Cleaning can be hypnotic and before long the surfaces were shining. I turned to face Geoff’s wife, Dawn, who was standing in the doorway.

‘It’s looking great,’ she said as I wiped down the last cupboards and pushed in the drawer again.

‘Did you open that?’ I asked realising immediately that Dawn hadn’t been in the room.

Not wanting to seem skittish, I ignored it until I was sure no one else was nearby. I jumped up and down trying to get the drawer to open without living help. The only thing I succeeded in doing was feeling like an idiot. But the drawer stayed shut. I’m not suggesting anything here. Make up your own mind.

Later, after the rest of the day cleaning and a dinner at the Hibernian Hotel in Beechworth, it was a quick night walk in the unlit abandoned buildings. There was a definite feeling of being watched as I passed through parts of the asylum, and on occasion I had that feeling to get my butt out of a particular room as quickly as I could. Was it fear? Was it my imagination? Was ‘something’ there?

Then it was time for bed. There were two communal rooms on this retreat. The people interested in paranormal investigation (most of the staff) set up in one room, which left me alone in the other. Alone. The hosts, Dawn and Geoff were in a private room down the hall.  I could do this. No worries.

About ten minutes later, as brave as a four year old child after a nightmare, I dragged my bed into the open hallway space and slept near the host and hostess instead of that big empty room.  And did I sleep better? Hard to say. All night I existed in a half sleep, arms crossed snuggly against my chest with hands on either shoulder. I faced the wall buried in blankets. I felt scared. I remember that. I also imagined someone was offering me comfort – telling me not to worry and that I’d be okay. I also had the compulsion to hide my hands. But this didn’t make me feel comfortable. In fact I stayed half-awake until I saw first light and then I fell into a deep, untroubled sleep.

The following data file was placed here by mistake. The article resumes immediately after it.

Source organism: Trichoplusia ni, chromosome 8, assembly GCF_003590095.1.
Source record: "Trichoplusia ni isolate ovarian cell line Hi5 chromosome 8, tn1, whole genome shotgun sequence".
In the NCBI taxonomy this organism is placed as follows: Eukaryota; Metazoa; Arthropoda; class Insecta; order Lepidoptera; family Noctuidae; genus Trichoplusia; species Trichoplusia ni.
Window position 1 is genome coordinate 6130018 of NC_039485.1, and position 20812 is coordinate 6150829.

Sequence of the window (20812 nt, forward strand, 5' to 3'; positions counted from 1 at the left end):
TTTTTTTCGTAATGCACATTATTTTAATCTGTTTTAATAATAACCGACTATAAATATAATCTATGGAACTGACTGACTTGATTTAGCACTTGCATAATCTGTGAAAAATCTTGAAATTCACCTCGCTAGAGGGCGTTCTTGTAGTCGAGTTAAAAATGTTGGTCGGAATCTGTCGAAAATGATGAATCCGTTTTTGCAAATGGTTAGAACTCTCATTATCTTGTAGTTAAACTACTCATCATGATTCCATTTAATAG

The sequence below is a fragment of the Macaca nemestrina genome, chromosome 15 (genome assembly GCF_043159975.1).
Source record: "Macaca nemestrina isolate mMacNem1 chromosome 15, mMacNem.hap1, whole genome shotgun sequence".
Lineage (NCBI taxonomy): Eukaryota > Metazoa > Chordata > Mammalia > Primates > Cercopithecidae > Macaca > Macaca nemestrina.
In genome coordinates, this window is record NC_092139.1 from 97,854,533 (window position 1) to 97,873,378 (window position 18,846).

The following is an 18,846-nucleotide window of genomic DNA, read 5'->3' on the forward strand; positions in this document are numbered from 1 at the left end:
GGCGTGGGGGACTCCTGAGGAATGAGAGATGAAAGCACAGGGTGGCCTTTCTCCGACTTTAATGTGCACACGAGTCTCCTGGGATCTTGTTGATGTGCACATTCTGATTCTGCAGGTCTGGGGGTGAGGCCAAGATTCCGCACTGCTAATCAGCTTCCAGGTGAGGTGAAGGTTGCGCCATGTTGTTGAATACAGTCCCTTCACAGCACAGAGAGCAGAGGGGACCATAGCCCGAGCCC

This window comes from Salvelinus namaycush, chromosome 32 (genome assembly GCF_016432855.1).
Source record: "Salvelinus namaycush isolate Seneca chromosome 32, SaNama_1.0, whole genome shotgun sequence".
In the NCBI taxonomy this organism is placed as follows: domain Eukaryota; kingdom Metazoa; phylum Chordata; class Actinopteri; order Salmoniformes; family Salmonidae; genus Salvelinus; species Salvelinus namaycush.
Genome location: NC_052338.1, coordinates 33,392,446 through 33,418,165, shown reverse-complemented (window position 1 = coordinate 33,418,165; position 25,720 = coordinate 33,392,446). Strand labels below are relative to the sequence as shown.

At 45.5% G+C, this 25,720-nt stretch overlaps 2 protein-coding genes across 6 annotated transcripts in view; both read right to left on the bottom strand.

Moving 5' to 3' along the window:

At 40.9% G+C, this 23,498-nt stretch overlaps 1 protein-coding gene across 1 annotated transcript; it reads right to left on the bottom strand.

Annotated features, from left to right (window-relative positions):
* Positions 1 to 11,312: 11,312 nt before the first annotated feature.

More next week on the first official day of the retreat, on the history tour through the haunted buildings, and how scary the whole thing was turning out to be.


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  1. greenviolets

    So. The paranormal people go in one room and the writers in the other, and there’s only one writer, unless the other writers are all interested in the paranormal too. It strikes me there’s a bit of a prejudice here, or at least very upsetting sleeping arrangements. Also this writer isn’t uninterested in the paranormal, it’s just that this isn’t prevalent in his writing, I’m assuming. Even though it is now, so why so few writers who just want to talk about trees and milk? I’d quite like to hole up in this asylum myself, as I have no doubt I’d be an immediate magnet for spirits of the dead, and in particular lunatics who largely have more access to the supernatural, and the story would unfold from that, which then would mean I’d blatantly have to offer myself up as a sacrifice for the paranormal people to take notes on. Could I get a grant for that? Because being a portal to the underworld isn’t exactly lucrative.

    1. GNBraun

      Lou arrived a day before the formal retreat started.
      All the writers arrived the next day, when they were meant to.
      We had about 14 or 15 writers.
      It’s the staff (barista and other hosts) who are interested in the paranormal.
      And they set up in one room so they could go in and out ghosthunting all night without waking up all the others.
      Fair enough? 😛